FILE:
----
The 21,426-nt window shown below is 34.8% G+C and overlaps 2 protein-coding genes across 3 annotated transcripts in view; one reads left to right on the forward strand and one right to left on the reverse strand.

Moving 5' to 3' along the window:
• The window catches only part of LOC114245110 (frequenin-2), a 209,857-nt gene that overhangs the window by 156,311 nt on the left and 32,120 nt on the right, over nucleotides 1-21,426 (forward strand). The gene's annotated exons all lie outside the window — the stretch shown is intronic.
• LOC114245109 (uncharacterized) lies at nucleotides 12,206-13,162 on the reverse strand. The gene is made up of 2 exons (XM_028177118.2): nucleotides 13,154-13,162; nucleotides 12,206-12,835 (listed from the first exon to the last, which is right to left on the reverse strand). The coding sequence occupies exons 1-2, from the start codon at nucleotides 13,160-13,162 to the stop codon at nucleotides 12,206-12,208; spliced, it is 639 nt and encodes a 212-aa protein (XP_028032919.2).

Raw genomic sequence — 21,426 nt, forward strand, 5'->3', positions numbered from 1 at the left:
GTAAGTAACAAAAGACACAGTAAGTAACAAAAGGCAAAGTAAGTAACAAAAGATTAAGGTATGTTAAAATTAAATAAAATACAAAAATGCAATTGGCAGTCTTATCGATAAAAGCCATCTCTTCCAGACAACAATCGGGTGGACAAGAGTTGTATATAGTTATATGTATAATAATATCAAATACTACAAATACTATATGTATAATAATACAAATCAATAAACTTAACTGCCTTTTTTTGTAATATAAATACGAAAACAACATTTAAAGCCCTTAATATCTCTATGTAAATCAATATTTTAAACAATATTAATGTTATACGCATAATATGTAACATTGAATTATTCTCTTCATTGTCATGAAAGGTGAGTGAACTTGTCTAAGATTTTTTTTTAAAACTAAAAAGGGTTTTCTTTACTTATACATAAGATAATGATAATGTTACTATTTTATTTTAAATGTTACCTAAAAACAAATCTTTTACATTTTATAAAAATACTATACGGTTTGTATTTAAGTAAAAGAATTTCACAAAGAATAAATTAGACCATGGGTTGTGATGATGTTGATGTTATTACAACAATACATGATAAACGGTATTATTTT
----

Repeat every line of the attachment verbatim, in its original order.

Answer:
The 21,426-nt window shown below is 34.8% G+C and overlaps 2 protein-coding genes across 3 annotated transcripts in view; one reads left to right on the forward strand and one right to left on the reverse strand.

Moving 5' to 3' along the window:
• The window catches only part of LOC114245110 (frequenin-2), a 209,857-nt gene that overhangs the window by 156,311 nt on the left and 32,120 nt on the right, over nucleotides 1-21,426 (forward strand). The gene's annotated exons all lie outside the window — the stretch shown is intronic.
• LOC114245109 (uncharacterized) lies at nucleotides 12,206-13,162 on the reverse strand. The gene is made up of 2 exons (XM_028177118.2): nucleotides 13,154-13,162; nucleotides 12,206-12,835 (listed from the first exon to the last, which is right to left on the reverse strand). The coding sequence occupies exons 1-2, from the start codon at nucleotides 13,160-13,162 to the stop codon at nucleotides 12,206-12,208; spliced, it is 639 nt and encodes a 212-aa protein (XP_028032919.2).

Raw genomic sequence — 21,426 nt, forward strand, 5'->3', positions numbered from 1 at the left:
GTAAGTAACAAAAGACACAGTAAGTAACAAAAGGCAAAGTAAGTAACAAAAGATTAAGGTATGTTAAAATTAAATAAAATACAAAAATGCAATTGGCAGTCTTATCGATAAAAGCCATCTCTTCCAGACAACAATCGGGTGGACAAGAGTTGTATATAGTTATATGTATAATAATATCAAATACTACAAATACTATATGTATAATAATACAAATCAATAAACTTAACTGCCTTTTTTTGTAATATAAATACGAAAACAACATTTAAAGCCCTTAATATCTCTATGTAAATCAATATTTTAAACAATATTAATGTTATACGCATAATATGTAACATTGAATTATTCTCTTCATTGTCATGAAAGGTGAGTGAACTTGTCTAAGATTTTTTTTTAAAACTAAAAAGGGTTTTCTTTACTTATACATAAGATAATGATAATGTTACTATTTTATTTTAAATGTTACCTAAAAACAAATCTTTTACATTTTATAAAAATACTATACGGTTTGTATTTAAGTAAAAGAATTTCACAAAGAATAAATTAGACCATGGGTTGTGATGATGTTGATGTTATTACAACAATACATGATAAACGGTATTATTTT